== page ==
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Vanishing Boston

A field guide to Boston's 'lasting' treasures — to be enjoyed before they're razed in favor of chain stores

Modern Pastry

The real North End
Between assimilation, suburban flight, and the Big Dig — which tore down the Central Artery and reconnected the North End to the rest of the city — Boston's Italian-American epicenter didn't stand a chance. But while the Old North End is fading fast, little pockets of the past remain; you just need to know where to look. Here's one possibility: start between 4 and 8 Battery Street, where the exceedingly devout Peter Baldassari has created a stunning alleyway monument — christened "All Saints Way" — to populist Catholic fervor. Next, stroll south for a few blocks on Hanover Street and duck into Galleria Umberto, where the Spartan dûcor, preponderance of Italian-speaking retirees, and comically cheap fare ($1.25 for a slice, $1.50 for a Dixie cup of chilled red wine) function as a culinary time machine. Then go south on Hanover yet again and restore yourself with a cappuccino at Modern Pastry. Forget tourist magnet Mike's and a few new, deracinated competitors, this is still the best local spot for pastry and caffeine. Here's where it gets tricky: follow Parmenter past the public library, jog up to Cooper, and swing left on Endicott. Behold: that awning belongs to Fresh Cheese, owned by alleged New England Mafia underboss Carmen "The Cheeseman" DiNunzio, who's known for eagerly embracing his nickname (e.g., "I'm the Cheeseman"). Grab some fresh ricotta while you can — in a few years, this'll probably be a Gap.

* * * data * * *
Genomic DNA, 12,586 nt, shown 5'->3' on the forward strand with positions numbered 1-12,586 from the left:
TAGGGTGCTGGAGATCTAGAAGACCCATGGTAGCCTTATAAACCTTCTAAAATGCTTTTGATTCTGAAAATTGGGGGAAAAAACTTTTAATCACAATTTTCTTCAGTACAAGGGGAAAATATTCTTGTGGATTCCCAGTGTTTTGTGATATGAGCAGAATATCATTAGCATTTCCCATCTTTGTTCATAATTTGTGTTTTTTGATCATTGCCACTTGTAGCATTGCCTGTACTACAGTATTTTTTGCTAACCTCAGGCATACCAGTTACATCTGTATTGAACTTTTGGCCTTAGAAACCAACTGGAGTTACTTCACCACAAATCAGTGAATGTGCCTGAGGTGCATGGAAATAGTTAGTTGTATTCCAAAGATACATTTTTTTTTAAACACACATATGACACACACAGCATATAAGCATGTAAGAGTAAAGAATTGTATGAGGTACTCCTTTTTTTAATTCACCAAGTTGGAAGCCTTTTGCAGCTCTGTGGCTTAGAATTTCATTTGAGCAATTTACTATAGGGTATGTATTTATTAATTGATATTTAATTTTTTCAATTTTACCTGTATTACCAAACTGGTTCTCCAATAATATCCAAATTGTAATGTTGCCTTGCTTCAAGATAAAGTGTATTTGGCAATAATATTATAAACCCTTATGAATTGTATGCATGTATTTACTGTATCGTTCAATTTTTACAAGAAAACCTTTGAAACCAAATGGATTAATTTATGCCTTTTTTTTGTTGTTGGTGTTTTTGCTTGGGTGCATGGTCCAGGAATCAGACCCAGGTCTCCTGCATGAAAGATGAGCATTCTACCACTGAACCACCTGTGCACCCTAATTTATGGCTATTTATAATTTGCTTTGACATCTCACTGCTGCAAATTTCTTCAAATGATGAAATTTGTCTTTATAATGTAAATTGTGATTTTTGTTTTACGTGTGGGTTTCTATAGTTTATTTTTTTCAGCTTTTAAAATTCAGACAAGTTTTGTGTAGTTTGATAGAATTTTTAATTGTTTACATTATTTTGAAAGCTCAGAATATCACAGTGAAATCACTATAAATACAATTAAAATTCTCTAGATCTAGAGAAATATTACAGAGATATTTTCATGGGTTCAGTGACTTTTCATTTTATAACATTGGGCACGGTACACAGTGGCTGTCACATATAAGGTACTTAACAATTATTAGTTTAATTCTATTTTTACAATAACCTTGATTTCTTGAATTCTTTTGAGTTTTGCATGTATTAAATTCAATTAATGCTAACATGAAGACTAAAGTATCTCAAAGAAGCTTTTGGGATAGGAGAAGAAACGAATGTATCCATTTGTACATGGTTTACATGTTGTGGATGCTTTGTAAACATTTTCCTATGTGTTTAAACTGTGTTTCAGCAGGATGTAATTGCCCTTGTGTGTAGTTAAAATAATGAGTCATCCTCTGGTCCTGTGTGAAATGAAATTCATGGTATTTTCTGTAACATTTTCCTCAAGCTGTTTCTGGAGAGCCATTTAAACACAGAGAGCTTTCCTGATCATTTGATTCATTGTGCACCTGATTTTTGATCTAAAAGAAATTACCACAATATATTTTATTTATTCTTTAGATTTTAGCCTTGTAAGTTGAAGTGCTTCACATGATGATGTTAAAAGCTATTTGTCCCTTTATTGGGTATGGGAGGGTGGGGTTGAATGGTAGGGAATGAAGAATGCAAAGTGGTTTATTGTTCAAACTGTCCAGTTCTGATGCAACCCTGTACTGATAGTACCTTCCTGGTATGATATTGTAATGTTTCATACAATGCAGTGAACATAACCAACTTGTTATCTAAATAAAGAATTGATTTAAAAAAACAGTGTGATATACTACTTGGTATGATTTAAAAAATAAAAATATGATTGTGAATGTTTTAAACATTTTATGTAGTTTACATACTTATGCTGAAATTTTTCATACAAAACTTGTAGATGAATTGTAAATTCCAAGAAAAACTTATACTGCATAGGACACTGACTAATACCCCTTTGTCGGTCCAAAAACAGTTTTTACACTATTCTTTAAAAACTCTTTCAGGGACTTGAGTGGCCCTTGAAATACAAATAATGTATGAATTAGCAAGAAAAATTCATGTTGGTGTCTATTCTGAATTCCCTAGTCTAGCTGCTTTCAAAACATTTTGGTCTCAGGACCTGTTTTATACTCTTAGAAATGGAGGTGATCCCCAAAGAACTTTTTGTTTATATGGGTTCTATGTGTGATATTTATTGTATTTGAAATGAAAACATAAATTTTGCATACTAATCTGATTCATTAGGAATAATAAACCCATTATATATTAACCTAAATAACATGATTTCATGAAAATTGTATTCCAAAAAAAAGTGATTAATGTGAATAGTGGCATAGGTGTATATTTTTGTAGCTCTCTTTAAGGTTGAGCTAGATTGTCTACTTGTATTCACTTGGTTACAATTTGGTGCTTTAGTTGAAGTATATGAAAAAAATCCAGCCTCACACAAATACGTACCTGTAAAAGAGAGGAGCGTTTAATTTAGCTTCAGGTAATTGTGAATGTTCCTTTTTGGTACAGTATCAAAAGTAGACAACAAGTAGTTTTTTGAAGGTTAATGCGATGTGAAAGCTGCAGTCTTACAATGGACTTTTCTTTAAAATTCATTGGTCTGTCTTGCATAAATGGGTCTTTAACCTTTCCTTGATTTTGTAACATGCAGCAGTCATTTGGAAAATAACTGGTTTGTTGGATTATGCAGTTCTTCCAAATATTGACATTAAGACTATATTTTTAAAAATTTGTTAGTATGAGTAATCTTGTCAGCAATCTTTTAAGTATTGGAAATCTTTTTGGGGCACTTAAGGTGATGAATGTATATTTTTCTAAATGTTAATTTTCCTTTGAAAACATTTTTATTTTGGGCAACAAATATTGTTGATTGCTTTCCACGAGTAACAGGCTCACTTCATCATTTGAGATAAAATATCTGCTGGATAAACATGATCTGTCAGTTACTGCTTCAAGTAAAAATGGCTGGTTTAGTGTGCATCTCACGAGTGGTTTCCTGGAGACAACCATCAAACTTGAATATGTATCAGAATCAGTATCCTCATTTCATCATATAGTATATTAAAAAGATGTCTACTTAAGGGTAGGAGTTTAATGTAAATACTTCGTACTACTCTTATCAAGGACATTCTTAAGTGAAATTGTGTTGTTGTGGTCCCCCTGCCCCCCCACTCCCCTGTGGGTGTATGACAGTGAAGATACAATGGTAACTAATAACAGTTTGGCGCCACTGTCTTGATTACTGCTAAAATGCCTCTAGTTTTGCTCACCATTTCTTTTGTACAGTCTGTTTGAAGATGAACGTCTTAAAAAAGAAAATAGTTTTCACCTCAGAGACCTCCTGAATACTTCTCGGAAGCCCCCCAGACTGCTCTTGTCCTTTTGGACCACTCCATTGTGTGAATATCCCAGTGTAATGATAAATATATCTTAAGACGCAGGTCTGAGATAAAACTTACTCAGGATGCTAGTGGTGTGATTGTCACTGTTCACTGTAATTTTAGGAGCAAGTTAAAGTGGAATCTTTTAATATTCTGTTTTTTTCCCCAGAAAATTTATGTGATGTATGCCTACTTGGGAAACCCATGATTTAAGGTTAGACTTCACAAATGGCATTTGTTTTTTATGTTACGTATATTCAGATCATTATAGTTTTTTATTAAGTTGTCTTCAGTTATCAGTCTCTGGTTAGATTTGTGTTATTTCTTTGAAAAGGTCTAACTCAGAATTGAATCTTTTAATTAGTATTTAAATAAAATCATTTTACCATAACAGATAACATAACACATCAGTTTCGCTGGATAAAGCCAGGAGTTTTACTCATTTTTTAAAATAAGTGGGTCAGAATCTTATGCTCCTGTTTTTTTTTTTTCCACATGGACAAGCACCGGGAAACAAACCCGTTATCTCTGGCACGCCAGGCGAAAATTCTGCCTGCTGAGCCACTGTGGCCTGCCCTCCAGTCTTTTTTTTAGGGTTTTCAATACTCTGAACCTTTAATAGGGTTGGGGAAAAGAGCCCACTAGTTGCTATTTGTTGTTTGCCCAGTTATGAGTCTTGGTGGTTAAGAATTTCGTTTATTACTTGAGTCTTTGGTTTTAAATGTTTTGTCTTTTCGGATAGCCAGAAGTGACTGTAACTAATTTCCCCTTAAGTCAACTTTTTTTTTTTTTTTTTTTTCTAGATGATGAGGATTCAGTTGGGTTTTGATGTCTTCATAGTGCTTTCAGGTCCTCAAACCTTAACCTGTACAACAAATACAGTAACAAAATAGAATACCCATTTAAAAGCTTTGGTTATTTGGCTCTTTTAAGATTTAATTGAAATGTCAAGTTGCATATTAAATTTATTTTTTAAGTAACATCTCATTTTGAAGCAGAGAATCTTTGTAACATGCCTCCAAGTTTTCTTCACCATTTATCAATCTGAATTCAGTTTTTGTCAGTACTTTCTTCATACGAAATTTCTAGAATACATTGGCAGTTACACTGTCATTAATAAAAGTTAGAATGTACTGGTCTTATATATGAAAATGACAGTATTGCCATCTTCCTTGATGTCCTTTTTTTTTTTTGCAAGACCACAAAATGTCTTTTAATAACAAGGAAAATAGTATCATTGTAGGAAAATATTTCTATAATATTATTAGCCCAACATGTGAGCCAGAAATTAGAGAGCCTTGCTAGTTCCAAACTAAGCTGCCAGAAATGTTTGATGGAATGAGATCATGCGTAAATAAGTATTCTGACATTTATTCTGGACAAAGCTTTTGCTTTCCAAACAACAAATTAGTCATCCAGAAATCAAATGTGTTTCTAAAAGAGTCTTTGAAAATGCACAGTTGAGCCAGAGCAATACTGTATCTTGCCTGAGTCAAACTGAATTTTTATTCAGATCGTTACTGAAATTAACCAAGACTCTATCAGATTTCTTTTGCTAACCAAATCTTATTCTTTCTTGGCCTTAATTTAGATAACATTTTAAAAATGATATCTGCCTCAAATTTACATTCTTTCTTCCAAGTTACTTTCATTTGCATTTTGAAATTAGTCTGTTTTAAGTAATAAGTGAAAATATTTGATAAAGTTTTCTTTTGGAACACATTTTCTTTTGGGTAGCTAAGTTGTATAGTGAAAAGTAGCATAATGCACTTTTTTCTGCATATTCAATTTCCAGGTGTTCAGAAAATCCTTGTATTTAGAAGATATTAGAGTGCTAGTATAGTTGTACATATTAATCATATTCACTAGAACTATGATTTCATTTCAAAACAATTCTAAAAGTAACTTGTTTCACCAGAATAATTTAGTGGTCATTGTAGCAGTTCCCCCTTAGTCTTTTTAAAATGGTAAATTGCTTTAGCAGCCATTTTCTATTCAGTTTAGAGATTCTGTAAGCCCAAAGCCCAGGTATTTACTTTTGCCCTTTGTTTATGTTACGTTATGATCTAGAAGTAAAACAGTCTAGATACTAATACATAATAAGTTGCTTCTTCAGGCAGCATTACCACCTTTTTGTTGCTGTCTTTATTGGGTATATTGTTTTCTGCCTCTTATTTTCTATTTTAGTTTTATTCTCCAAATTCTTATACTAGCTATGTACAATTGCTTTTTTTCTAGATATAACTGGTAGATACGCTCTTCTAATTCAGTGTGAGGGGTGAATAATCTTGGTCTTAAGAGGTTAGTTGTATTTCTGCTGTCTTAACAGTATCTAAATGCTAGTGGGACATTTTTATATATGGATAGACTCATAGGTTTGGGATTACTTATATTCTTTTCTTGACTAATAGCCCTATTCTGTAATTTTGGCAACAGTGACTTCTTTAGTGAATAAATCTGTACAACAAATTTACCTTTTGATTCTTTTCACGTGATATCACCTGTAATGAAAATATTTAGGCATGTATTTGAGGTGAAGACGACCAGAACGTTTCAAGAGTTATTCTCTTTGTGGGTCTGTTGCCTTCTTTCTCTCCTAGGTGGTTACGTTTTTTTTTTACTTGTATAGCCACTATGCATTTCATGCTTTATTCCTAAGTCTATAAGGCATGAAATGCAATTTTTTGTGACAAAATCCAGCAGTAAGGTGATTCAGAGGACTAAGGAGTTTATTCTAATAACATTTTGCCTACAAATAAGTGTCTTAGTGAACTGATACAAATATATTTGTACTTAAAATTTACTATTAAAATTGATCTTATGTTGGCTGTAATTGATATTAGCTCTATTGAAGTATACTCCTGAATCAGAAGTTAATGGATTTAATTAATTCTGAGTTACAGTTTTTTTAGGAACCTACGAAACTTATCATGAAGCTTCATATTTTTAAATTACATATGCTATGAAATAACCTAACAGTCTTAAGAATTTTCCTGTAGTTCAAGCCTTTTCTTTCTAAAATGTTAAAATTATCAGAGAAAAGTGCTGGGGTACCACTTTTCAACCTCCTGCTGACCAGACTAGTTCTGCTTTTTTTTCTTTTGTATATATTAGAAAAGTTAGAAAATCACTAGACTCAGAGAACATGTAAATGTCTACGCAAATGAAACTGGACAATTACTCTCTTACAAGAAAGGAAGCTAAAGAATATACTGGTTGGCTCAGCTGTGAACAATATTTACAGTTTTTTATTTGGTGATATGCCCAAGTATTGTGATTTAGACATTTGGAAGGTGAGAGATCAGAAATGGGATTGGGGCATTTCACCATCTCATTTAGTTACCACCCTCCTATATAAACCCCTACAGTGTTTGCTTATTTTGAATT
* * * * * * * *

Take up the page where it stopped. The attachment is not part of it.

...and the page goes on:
— Adam Reilly

GALLERIA UMBERTO | 289 Hanover Street, Boston | 617.227.5709 | MODERN PASTRY | 257 Hanover Street, Boston | 617.523.3783 | FRESH CHEESE | 81 Endicott Street, Boston | 617.570.007

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